Mull cottages Treshnish agricultural shows

We haven’t ever shown our own sheep, though Daughter took Brownie her pet lamb one summer and took part in the young handlers class. If I remember correctly we were second – to last, but it was all good fun! This year because of the rabbit family living in the veg garden we haven’t got anything to show in the fruit and veg section either.

Mull agricultural shows Treshnish cottages

Bookings are steadily coming in now for 2017 which is lovely – so if you think you would like to experience the Mull agricultural shows for yourselves, please have a look at our availability page to see what spaces we have left!

Mull summer

What can you expect of the weather during a typical Mull summer? Well, I suppose the answer is that nothing concerning the weather is typical any more so it is difficult to know – so it is best to come prepared for all kinds!

Mull summer Treshnish holidays

It is impossible to predict the weather in the way that we might have done 20 years ago, when we ‘knew’ that the early summer months of May and June would be more sunny than wet, that July and August would be likely to be mixed, that September and October would often provide an Indian summer… yes, there is a little bit of nostalgic rose tinted spectacles in that last sentence, but there was certainly more of a pattern than there is now.

The cottages are cosy whatever the weather and if your waterproofs are needed and get very wet, you are welcome to hang them in our boiler house.  We have TV in some of the cottages, and those without there are a selection of books and games.  For those with laptops/DVD drives we have a growing selection of DVDs in the Phone Room you are welcome to borrow.

Mull summer ragwort tweed coat

Whatever the weather, there is lots going on on Mull during the summer months. The Highland Games takes place in Tobermory in late July; the agricultural shows take place in the first 2 weeks of August; there are events on at Duart Castle, at Mull Theatre and music at An Tobar. Look at Comar for details for the Theatre and An Tobar.

Mull Treshnish summer holidays hogweed

News from the farm is that the summer chores are well underway. Once shearing is finished, it is time to turn Farmer’s mind towards cutting bracken and topping the pastures. This can seem like a never ending task, but it is an important part of looking after the pastures and keeping the bracken under control.

Mull summer cloud Calgary Point

Come and enjoy the view whatever the Mull summer brings – even when it is cloudy and disappearing into the mist, it is beautiful.  We still have a few spaces left in the holiday cottages here at Treshnish from the end of September and into October. Please get in touch if you have any queries or would like to make a booking.

Sheep shearing

Sheep shearing here at Treshnish takes place at two different times. The first occasion is usually in the middle of June when the hoggs (last year’s ewe lambs). the tups (rams) and the eild (barren) ewes are shorn. The second occasion is the milk clip which is when the ewes that are rearing lambs are shorn, and it has to be warmer to avoid affecting the milk yield. If the milk clip is done too early, when the weather is cooler, it is thought that the ewes lose their milk, which will affect the growth in the lambs.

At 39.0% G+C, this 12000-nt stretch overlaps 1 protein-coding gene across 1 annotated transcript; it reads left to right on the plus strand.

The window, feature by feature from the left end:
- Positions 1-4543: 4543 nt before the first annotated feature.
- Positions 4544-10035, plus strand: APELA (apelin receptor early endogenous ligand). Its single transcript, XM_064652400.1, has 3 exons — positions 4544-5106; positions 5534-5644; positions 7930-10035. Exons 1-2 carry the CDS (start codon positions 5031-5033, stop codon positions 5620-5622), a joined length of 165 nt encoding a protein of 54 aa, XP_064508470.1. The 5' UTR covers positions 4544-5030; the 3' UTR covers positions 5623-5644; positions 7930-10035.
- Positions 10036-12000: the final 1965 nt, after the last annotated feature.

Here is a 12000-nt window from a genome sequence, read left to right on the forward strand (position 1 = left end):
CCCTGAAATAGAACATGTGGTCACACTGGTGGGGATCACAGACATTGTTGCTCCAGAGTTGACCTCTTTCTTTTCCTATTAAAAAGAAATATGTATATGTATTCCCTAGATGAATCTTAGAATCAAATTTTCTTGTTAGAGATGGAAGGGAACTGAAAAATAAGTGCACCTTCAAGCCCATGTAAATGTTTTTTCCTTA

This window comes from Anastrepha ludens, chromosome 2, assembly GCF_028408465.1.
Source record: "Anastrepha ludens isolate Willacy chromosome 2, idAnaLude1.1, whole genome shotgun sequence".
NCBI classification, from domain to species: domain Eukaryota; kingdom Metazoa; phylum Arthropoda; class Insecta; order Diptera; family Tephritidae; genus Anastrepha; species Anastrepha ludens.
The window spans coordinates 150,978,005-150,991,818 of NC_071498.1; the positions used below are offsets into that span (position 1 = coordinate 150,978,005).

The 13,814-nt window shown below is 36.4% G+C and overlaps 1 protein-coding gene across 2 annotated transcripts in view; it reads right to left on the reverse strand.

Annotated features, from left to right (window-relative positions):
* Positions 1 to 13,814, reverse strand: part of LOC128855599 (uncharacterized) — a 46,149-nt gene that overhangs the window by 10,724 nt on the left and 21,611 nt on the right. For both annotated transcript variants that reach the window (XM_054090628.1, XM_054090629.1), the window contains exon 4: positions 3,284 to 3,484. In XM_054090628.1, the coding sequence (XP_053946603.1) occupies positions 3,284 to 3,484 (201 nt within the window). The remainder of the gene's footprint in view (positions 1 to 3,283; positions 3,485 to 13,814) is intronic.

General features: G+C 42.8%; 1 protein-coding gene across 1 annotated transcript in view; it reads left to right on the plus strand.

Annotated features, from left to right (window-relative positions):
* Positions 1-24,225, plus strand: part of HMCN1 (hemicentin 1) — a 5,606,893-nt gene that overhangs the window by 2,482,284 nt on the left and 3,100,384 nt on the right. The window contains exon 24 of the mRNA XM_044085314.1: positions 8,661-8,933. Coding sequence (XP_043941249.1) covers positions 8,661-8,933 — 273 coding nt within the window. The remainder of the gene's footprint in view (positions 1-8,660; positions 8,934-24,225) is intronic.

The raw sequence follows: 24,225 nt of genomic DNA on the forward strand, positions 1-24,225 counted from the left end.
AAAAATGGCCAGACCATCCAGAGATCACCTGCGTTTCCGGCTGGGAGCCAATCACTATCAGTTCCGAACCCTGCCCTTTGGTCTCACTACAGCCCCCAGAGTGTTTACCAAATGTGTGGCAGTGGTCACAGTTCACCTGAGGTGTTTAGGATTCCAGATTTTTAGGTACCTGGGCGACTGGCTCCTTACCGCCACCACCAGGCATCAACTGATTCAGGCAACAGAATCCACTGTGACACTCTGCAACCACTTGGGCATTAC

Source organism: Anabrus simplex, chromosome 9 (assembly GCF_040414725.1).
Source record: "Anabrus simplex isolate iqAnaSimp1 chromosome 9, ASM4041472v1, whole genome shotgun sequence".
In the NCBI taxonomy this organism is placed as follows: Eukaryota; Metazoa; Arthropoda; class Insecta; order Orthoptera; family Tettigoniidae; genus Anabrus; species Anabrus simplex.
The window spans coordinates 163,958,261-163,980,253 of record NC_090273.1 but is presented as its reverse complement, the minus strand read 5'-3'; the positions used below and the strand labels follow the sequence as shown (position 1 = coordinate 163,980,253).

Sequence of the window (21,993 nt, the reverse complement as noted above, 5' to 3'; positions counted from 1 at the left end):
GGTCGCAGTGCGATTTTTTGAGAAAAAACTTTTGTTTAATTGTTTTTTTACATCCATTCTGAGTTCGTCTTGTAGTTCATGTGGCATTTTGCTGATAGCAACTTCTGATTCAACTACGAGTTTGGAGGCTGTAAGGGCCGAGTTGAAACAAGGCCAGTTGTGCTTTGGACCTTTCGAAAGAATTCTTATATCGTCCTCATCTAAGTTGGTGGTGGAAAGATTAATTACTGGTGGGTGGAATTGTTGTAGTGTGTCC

Today was the milk clip. Farmer had been thinking and planning it since we started our journey back from our family holiday last weekend. It is weather dependant as the fleeces need to be dry.

Mull cottages Treshnish sheep shearing both

In the first photograph you can see the shearing trailer – it is a two stand trailer, meaning that there are two slots for the shearers to use.   The structure on the left is called the race.  The ewes are gathered in a pen at the bottom of the race and pushed up the ramp.   When the shearer wants to start on another ewe, they push down on the ‘door’, which drops away revealing the unsuspecting ewe, and grab it from the race.  Before shearing became common practice, and hand shearing was still being done, there would have been helpers in the pens catching the ewes and presenting them to the men sitting on their clipping stools for them to clip.  Because hand shearing was slower there was time for the ‘crutchers’ to catch the ewes for those clipping.  Machine shearing is so much faster, so these shearing trailers are worth their weight in gold!

Mull Treshnish cottages RM shearing

The atmosphere in the shearing shed is calm, and the shearers are careful with each animal, and as I was watching them I could see the methodical gentleness with which each ewe was handled.

RM Mull cottages Treshnish sheep shearing

All in all, the two shearers did about 450 ewes today. One at a time, steadily from 7am, with a break for breakfast and a break for lunch while Farmer gathered in the 80 or so Cheviot and Zwartble ewes once the Blackface were done. One at a time, at the rate of one every minute. Hard work.

Mull cottages Treshnish sheep shearing EM

E sheep shearing Mull cottages Treshnish

It is a huge relief to know that the sheep shearing is done with for another year – apart from a handful of escapees, who managed not to be gathered in off the hill yesterday – they will be done by hand next time they come in. Farmer had judged the weather forecast correctly and did the gathering and sorting out of the lambs in good time for the arrival of the shearing trailer this morning! There is a mountain of fleece in the shed – we have more wool than wool bags to put it all in, so there is a bit of a wool mountain until we can get more bags.